The Consumer Financial Protection Bureau (CFPB) has recently proposed a new rule that would bring tech giants such as Apple, Google, and PayPal under regular examination by the federal government. These examinations would primarily focus on payment practices, including data privacy and consumer protections.
Up until now, nonbank tech companies have been required to comply with laws regarding unfair or deceptive practices, data privacy protections, and other regulations; however, they have not been subject to regular examinations like traditional banks.
The proposed rule, applicable to companies handling more than 5 million transactions per year, is expected to affect over a dozen prominent tech firms. Although the CFPB’s release does not explicitly mention specific companies, it is evident that the growth of Apple, Google, and others is a significant concern for CFPB Director Rohit Chopra.
By subjecting these tech giants to closer scrutiny, the CFPB aims to gain a deeper understanding of their business operations and ensure compliance with laws and regulations that have long been upheld in traditional banking institutions.
Regulation Proposed to Oversee Tech Companies in Payments
The Consumer Financial Protection Bureau (CFPB) is taking steps to ensure that large technology firms and nonbank payments companies are subject to proper oversight. In a statement accompanying the proposal, CFPB representative Chopra stated, “Today’s rule would crack down on one avenue for regulatory arbitrage” among these types of firms.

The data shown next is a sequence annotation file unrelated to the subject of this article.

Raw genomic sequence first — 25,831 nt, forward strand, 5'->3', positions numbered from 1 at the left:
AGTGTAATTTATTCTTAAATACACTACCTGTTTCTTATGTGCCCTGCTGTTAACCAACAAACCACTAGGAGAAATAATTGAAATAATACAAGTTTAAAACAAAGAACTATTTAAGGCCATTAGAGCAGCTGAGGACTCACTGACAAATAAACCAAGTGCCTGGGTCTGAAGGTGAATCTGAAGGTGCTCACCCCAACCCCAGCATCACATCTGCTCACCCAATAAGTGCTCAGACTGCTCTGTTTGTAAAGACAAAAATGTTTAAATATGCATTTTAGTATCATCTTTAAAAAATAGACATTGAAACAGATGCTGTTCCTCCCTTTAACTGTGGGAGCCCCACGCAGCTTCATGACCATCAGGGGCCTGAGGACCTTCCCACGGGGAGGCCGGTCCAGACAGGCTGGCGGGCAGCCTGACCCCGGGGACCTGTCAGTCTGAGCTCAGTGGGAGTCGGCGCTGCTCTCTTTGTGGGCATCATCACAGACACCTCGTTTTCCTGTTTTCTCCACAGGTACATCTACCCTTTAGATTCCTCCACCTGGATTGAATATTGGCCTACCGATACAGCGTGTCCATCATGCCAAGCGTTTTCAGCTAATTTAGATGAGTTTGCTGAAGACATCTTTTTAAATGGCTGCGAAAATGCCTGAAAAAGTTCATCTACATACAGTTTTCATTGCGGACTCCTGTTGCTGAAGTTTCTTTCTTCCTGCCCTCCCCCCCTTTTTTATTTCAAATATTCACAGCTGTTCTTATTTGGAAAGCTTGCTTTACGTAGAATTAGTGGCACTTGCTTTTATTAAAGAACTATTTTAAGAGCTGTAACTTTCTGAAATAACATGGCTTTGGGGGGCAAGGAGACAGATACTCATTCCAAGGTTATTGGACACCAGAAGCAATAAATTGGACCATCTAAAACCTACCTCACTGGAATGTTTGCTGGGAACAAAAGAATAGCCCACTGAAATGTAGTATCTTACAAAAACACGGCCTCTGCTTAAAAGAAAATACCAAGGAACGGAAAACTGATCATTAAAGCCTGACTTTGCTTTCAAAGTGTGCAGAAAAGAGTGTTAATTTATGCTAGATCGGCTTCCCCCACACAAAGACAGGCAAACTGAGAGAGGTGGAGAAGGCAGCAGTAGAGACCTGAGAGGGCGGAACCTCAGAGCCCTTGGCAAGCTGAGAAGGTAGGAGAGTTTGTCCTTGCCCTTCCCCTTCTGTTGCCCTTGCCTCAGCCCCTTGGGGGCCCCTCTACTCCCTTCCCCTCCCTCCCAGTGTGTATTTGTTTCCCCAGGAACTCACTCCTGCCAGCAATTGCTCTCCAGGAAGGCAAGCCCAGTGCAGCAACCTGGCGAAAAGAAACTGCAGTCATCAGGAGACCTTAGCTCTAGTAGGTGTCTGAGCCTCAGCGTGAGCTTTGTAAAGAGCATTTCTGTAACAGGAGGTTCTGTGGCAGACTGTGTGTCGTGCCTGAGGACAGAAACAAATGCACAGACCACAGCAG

This is just the latest action taken by the CFPB regarding tech companies’ involvement in the payments industry. The bureau initiated a study of payments platforms in 2021 and noted that these companies now offer critical financial infrastructure that was traditionally regulated by banks. In response, the agency requested information about their business practices from major players including Apple, Google, Meta Platforms (META), Amazon.com (AMZN), PayPal, and Square (SQ).
The CFPB has already issued warnings and introduced regulations concerning tech companies’ use of customer data obtained through payment services. In a recent speech, Chopra pointed out the differences between nonbank tech companies and banks when it comes to restrictions on cross-ownership with commercial firms. According to Chopra, “Big Tech companies are now taking advantage of that blurring as they move into finance, threatening the fundamental separation between banking, money, and payments on one side, and our real economy on the other.”
The proposed rule is open for public comment until Jan. 8 or 30 days after its publication in the Federal Register, whichever comes later.